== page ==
There is a lot of interest in the influx of Snowy Owls to Boundary Bay. Snowy Owls are huge white owls from the Arctic, standing about 60 cm tall. While wintering here, they often sit prominently on logs within the saltmarsh of the Fraser Delta. “Flight years” with large numbers of owls occur every 4 to 6 years. The last winter with high numbers was 2005 -06, with smaller numbers of Snowies the following winter. Then we saw very few until this November when numbers rapidly built up on Boundary Bay and at Brunswick Point. High counts were about 30 to 35 for the bay and about 6 to 11 at Brunswick Point on Roberts Bank. Some of these owls have now dispersed over a wider area, but about 20 are still around the saltmarsh between 72 St and 64th Street, visible (in the distance) from the dyke on Boundary Bay. You will need binoculars, a scope or a telephoto lens for a good view.
Snowy Owls eat lemmings while in the Arctic and these are animals which go through oscillating cycles of abundance, with high numbers building up then “crashing” every four or five years. During abundant lemming years, lots of owls are born then when food gets scarce it is time for younger birds, particularly, to head further afield in search of prey. This is when flights further south all across North America occur and when owls appear in the Fraser valley. The situation is probably more complex than this, with weather and other factors playing a role. Generally, it is believed that adult females are more likely to stay up north and juveniles more likely to wander further away. Owls have been seen some years in California and even as far as Texas.
While in the Fraser River estuary, Snowy Owls will feed on waterfowl, other birds and even other owls (one reputedly took a short-eared owl on Boundary Bay) as well as voles or other rodents. During the day the owls are often awake but seem to be just resting on logs on the salt marsh. They may hunt during the day but have been seen more actively hunting during the night. There is a lot to be learned about their behaviour during their winter visits here.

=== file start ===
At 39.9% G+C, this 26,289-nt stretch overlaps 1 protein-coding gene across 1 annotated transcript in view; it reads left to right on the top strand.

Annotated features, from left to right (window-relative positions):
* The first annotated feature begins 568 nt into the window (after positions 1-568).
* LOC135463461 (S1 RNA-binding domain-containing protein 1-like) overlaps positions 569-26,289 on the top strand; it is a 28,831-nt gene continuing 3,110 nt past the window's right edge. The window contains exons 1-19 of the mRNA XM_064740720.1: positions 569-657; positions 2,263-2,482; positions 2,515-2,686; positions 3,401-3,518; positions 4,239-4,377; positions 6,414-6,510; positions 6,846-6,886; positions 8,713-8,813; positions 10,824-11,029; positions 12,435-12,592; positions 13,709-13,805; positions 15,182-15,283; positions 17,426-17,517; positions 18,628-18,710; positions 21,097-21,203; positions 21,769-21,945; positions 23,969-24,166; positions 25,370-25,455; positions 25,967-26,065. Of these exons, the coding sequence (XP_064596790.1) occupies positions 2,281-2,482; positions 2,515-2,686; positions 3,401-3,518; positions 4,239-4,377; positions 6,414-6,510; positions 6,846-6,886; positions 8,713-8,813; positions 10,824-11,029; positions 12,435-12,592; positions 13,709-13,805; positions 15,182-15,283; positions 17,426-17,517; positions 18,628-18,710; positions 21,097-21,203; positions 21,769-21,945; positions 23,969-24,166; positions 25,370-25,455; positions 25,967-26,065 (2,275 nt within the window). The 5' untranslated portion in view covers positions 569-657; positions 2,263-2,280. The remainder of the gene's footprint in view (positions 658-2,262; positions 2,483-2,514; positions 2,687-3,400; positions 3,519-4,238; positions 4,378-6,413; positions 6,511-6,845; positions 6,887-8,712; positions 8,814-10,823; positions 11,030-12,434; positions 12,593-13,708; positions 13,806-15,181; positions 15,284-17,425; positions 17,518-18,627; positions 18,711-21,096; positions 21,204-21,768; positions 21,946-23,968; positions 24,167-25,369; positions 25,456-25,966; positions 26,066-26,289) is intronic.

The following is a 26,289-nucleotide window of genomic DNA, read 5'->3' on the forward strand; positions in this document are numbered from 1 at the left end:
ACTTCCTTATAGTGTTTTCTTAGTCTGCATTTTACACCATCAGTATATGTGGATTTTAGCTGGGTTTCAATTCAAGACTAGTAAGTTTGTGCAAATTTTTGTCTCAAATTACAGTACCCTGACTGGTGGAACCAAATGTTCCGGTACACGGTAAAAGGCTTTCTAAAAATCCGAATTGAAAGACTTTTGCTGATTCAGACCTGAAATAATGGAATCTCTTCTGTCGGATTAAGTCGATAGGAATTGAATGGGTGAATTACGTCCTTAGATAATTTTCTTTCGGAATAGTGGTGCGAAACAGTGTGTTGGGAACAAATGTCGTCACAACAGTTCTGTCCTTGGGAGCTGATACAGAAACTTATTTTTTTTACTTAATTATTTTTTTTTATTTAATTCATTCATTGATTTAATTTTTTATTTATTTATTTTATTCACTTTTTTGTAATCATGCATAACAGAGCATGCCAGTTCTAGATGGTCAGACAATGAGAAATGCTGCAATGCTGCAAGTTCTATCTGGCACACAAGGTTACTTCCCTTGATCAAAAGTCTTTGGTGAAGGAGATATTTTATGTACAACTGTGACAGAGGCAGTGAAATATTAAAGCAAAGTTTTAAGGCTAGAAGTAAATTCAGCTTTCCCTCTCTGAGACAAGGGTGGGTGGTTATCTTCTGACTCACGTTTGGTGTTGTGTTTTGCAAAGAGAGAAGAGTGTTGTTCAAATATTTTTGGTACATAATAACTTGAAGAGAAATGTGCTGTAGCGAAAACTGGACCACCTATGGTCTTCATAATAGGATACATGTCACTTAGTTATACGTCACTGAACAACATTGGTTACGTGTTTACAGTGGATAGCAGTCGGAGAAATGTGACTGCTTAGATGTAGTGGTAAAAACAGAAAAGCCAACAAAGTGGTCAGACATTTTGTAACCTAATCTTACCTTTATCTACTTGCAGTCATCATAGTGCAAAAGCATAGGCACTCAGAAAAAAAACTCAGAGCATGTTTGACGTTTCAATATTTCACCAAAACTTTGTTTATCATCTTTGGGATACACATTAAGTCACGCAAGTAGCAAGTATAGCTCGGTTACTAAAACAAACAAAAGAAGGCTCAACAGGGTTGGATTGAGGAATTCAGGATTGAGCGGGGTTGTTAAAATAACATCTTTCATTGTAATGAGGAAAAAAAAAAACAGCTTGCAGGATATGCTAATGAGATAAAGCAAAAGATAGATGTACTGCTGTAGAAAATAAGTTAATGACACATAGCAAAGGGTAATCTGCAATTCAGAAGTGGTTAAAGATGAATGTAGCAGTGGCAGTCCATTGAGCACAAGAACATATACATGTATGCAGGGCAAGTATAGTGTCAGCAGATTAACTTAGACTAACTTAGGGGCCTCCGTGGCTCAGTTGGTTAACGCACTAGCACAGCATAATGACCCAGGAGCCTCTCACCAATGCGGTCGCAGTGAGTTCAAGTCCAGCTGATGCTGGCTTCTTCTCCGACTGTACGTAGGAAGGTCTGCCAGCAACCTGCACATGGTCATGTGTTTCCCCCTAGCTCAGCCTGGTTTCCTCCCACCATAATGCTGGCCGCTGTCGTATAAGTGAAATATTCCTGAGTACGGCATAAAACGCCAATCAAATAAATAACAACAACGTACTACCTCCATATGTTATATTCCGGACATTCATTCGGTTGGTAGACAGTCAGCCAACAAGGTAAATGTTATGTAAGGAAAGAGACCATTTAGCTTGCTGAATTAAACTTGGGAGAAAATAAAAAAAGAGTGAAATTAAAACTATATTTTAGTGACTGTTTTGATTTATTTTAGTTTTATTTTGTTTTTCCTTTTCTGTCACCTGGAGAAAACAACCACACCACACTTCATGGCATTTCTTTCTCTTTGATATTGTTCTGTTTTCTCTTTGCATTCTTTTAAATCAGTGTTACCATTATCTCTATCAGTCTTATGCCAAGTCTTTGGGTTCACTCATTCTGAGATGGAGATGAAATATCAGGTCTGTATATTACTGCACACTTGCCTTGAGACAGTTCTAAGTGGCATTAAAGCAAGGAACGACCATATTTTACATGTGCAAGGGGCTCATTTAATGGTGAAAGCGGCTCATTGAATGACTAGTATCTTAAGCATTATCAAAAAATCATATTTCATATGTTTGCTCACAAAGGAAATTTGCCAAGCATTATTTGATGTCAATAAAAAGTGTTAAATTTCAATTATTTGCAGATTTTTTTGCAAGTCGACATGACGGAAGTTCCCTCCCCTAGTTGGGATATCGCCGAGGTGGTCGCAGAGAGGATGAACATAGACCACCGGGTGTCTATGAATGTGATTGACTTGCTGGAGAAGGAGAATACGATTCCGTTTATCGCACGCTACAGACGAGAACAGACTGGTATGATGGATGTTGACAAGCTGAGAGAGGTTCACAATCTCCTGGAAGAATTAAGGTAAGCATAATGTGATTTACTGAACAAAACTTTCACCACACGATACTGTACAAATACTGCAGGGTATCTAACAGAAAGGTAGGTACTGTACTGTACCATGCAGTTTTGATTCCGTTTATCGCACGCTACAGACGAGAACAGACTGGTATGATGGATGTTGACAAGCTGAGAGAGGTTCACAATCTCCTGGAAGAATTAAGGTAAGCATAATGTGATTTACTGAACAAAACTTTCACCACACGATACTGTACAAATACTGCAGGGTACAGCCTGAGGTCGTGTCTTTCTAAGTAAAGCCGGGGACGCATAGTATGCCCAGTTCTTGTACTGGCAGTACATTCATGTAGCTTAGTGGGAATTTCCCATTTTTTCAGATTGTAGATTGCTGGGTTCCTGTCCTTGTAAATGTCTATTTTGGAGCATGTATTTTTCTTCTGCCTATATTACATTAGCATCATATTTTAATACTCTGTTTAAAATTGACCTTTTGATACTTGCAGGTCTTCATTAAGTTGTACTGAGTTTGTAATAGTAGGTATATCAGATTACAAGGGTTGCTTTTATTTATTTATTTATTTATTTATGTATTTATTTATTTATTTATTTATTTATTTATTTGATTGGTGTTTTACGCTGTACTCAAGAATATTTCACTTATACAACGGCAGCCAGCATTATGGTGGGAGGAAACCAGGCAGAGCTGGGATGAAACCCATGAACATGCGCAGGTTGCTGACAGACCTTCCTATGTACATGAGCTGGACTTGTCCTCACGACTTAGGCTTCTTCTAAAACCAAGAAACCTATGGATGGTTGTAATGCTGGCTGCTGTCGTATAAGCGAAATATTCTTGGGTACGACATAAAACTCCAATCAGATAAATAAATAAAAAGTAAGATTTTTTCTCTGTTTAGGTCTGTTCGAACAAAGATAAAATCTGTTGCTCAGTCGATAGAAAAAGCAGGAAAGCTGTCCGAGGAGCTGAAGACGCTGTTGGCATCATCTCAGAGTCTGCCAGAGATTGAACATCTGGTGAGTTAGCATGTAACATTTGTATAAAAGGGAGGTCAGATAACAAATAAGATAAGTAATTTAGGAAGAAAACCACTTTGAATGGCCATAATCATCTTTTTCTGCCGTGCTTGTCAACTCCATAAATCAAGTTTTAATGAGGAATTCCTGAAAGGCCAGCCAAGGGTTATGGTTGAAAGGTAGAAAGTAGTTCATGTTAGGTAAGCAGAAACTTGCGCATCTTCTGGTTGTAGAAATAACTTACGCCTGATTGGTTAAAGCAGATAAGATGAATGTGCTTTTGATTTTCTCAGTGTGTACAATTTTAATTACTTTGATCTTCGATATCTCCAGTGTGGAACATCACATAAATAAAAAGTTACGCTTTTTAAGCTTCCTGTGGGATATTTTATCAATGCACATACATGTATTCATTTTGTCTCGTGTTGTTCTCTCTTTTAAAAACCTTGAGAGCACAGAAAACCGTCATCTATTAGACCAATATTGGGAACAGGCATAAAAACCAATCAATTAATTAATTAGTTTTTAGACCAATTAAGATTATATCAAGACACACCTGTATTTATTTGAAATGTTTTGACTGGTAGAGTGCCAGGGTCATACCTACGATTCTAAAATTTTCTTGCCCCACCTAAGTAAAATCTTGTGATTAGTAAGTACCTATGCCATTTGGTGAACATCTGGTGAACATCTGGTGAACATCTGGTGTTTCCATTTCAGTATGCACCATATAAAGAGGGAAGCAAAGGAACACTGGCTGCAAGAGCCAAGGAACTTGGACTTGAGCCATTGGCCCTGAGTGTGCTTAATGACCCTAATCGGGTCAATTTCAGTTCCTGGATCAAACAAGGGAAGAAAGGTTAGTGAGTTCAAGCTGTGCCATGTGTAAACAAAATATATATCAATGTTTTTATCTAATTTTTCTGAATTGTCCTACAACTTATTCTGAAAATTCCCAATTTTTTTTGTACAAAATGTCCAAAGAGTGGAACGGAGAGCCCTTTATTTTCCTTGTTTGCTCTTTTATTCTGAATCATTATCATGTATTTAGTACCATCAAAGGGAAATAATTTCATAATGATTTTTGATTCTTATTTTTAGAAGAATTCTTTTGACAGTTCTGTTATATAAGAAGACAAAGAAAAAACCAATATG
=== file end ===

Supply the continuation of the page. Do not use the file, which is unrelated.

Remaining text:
Living in the Arctic, most of these owls, especially the juveniles, are not used to people, so they appear unafraid and allow a close approach. However going up to owls all the time eventually makes them move further away, and probably disrupts their resting or hunting patterns. As with all wildlife viewing, it is best to stand still and wait for birds (or animals) to get used to your presence. Often birds will come closer to take a look, but they will not do this if a lot of people keep moving towards them, which has the effect of “herding” them. Ideally, if everyone stayed on the dyke, we would see the owls close up in the marsh. In 2005 -06, when fewer people came to see them, we had good views for several weeks of owls close to the dyke and in the adjacent golf course and fields. So please consider the owls and other people and try to stay at a distance, using binoculars, a scope or a telephoto lens if you have one.
Having said that, it is great that so many people want to see the Snowies while they are here and it is wonderful to see families and children enjoying this great nature spectacle.
At 72 Street dyke entrance you can also expect to see some other bird species. Northern Harriers and Short-eared Owls patrol the fields and marshes both sides of the dyke and the hedgerows are full of Song Sparrows, Fox Sparrows, Golden-crowned and White-crowned Sparrows, Spotted Towhees, and Purple Finches. Great Blue Heron feed in the marsh; there is an active juvenile bird very near the dyke entrance. Western Meadowlarks and Northern Shrike have also been seen.